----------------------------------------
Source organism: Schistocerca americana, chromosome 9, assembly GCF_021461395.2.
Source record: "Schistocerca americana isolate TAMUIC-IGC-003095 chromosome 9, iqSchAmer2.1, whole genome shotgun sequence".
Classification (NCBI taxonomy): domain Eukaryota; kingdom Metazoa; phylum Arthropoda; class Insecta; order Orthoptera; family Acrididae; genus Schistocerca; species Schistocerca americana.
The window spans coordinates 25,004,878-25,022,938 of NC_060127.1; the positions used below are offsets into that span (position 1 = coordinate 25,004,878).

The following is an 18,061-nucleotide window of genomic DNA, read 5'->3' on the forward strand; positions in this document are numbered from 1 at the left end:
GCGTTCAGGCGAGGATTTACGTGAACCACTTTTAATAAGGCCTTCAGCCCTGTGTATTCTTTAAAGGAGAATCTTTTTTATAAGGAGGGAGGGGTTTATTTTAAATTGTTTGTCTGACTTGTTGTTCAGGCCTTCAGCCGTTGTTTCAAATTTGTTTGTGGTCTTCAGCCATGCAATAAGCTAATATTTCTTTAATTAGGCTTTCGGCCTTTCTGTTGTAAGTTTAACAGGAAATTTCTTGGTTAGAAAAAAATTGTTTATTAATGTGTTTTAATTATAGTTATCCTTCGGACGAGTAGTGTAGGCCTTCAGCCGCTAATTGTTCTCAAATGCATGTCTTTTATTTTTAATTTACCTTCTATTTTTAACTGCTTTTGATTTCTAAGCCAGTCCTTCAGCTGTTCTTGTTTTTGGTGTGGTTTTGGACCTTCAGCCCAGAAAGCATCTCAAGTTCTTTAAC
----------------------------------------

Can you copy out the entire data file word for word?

Source organism: Schistocerca americana, chromosome 9, assembly GCF_021461395.2.
Source record: "Schistocerca americana isolate TAMUIC-IGC-003095 chromosome 9, iqSchAmer2.1, whole genome shotgun sequence".
Classification (NCBI taxonomy): domain Eukaryota; kingdom Metazoa; phylum Arthropoda; class Insecta; order Orthoptera; family Acrididae; genus Schistocerca; species Schistocerca americana.
The window spans coordinates 25,004,878-25,022,938 of NC_060127.1; the positions used below are offsets into that span (position 1 = coordinate 25,004,878).

The following is an 18,061-nucleotide window of genomic DNA, read 5'->3' on the forward strand; positions in this document are numbered from 1 at the left end:
GCGTTCAGGCGAGGATTTACGTGAACCACTTTTAATAAGGCCTTCAGCCCTGTGTATTCTTTAAAGGAGAATCTTTTTTATAAGGAGGGAGGGGTTTATTTTAAATTGTTTGTCTGACTTGTTGTTCAGGCCTTCAGCCGTTGTTTCAAATTTGTTTGTGGTCTTCAGCCATGCAATAAGCTAATATTTCTTTAATTAGGCTTTCGGCCTTTCTGTTGTAAGTTTAACAGGAAATTTCTTGGTTAGAAAAAAATTGTTTATTAATGTGTTTTAATTATAGTTATCCTTCGGACGAGTAGTGTAGGCCTTCAGCCGCTAATTGTTCTCAAATGCATGTCTTTTATTTTTAATTTACCTTCTATTTTTAACTGCTTTTGATTTCTAAGCCAGTCCTTCAGCTGTTCTTGTTTTTGGTGTGGTTTTGGACCTTCAGCCCAGAAAGCATCTCAAGTTCTTTAAC